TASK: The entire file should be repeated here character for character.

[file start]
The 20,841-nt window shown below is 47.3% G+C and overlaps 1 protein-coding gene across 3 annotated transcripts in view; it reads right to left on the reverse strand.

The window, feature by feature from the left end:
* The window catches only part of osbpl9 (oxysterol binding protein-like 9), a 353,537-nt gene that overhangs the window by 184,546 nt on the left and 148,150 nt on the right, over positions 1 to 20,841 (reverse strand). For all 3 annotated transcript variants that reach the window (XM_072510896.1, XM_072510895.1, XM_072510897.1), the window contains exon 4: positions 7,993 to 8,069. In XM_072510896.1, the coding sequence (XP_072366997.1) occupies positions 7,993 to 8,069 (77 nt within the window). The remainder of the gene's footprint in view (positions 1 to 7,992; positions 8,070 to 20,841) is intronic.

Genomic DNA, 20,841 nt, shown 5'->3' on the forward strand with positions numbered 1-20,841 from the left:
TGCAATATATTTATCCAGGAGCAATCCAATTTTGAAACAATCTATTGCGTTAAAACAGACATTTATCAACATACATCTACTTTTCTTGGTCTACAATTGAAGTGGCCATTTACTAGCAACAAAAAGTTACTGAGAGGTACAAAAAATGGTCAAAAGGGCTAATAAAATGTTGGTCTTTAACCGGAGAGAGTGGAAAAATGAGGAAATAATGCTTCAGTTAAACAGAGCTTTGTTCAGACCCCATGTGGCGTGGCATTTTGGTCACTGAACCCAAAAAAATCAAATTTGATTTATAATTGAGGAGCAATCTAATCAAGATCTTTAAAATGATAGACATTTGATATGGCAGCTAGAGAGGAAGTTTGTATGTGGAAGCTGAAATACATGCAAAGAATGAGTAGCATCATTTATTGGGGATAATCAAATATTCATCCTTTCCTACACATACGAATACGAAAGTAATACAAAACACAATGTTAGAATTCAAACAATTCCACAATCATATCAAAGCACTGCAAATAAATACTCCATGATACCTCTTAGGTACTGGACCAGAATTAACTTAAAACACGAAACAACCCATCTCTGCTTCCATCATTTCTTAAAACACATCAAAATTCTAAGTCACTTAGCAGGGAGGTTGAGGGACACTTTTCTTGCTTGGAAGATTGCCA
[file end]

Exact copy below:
The 20,841-nt window shown below is 47.3% G+C and overlaps 1 protein-coding gene across 3 annotated transcripts in view; it reads right to left on the reverse strand.

The window, feature by feature from the left end:
* The window catches only part of osbpl9 (oxysterol binding protein-like 9), a 353,537-nt gene that overhangs the window by 184,546 nt on the left and 148,150 nt on the right, over positions 1 to 20,841 (reverse strand). For all 3 annotated transcript variants that reach the window (XM_072510896.1, XM_072510895.1, XM_072510897.1), the window contains exon 4: positions 7,993 to 8,069. In XM_072510896.1, the coding sequence (XP_072366997.1) occupies positions 7,993 to 8,069 (77 nt within the window). The remainder of the gene's footprint in view (positions 1 to 7,992; positions 8,070 to 20,841) is intronic.

Genomic DNA, 20,841 nt, shown 5'->3' on the forward strand with positions numbered 1-20,841 from the left:
TGCAATATATTTATCCAGGAGCAATCCAATTTTGAAACAATCTATTGCGTTAAAACAGACATTTATCAACATACATCTACTTTTCTTGGTCTACAATTGAAGTGGCCATTTACTAGCAACAAAAAGTTACTGAGAGGTACAAAAAATGGTCAAAAGGGCTAATAAAATGTTGGTCTTTAACCGGAGAGAGTGGAAAAATGAGGAAATAATGCTTCAGTTAAACAGAGCTTTGTTCAGACCCCATGTGGCGTGGCATTTTGGTCACTGAACCCAAAAAAATCAAATTTGATTTATAATTGAGGAGCAATCTAATCAAGATCTTTAAAATGATAGACATTTGATATGGCAGCTAGAGAGGAAGTTTGTATGTGGAAGCTGAAATACATGCAAAGAATGAGTAGCATCATTTATTGGGGATAATCAAATATTCATCCTTTCCTACACATACGAATACGAAAGTAATACAAAACACAATGTTAGAATTCAAACAATTCCACAATCATATCAAAGCACTGCAAATAAATACTCCATGATACCTCTTAGGTACTGGACCAGAATTAACTTAAAACACGAAACAACCCATCTCTGCTTCCATCATTTCTTAAAACACATCAAAATTCTAAGTCACTTAGCAGGGAGGTTGAGGGACACTTTTCTTGCTTGGAAGATTGCCA